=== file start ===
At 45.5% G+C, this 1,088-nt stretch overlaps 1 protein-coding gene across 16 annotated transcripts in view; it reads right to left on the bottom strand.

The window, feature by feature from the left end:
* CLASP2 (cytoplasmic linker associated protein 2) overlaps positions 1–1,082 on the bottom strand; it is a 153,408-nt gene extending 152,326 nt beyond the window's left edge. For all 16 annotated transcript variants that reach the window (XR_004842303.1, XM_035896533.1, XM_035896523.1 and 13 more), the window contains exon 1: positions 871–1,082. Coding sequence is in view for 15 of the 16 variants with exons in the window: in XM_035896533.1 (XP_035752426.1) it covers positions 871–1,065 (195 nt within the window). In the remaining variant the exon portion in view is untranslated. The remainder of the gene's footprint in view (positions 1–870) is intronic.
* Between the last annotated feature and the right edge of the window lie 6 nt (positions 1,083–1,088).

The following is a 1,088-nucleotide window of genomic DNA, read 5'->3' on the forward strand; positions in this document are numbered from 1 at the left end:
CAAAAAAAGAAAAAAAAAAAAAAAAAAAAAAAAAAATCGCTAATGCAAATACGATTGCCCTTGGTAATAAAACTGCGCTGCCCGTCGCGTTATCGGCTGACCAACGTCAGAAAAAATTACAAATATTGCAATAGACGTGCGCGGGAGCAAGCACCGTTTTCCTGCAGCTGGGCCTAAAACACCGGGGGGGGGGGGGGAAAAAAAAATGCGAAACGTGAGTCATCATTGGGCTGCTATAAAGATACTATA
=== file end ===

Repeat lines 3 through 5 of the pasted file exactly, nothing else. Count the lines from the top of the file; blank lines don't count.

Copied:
* CLASP2 (cytoplasmic linker associated protein 2) overlaps positions 1–1,082 on the bottom strand; it is a 153,408-nt gene extending 152,326 nt beyond the window's left edge. For all 16 annotated transcript variants that reach the window (XR_004842303.1, XM_035896533.1, XM_035896523.1 and 13 more), the window contains exon 1: positions 871–1,082. Coding sequence is in view for 15 of the 16 variants with exons in the window: in XM_035896533.1 (XP_035752426.1) it covers positions 871–1,065 (195 nt within the window). In the remaining variant the exon portion in view is untranslated. The remainder of the gene's footprint in view (positions 1–870) is intronic.
* Between the last annotated feature and the right edge of the window lie 6 nt (positions 1,083–1,088).

The following is a 1,088-nucleotide window of genomic DNA, read 5'->3' on the forward strand; positions in this document are numbered from 1 at the left end: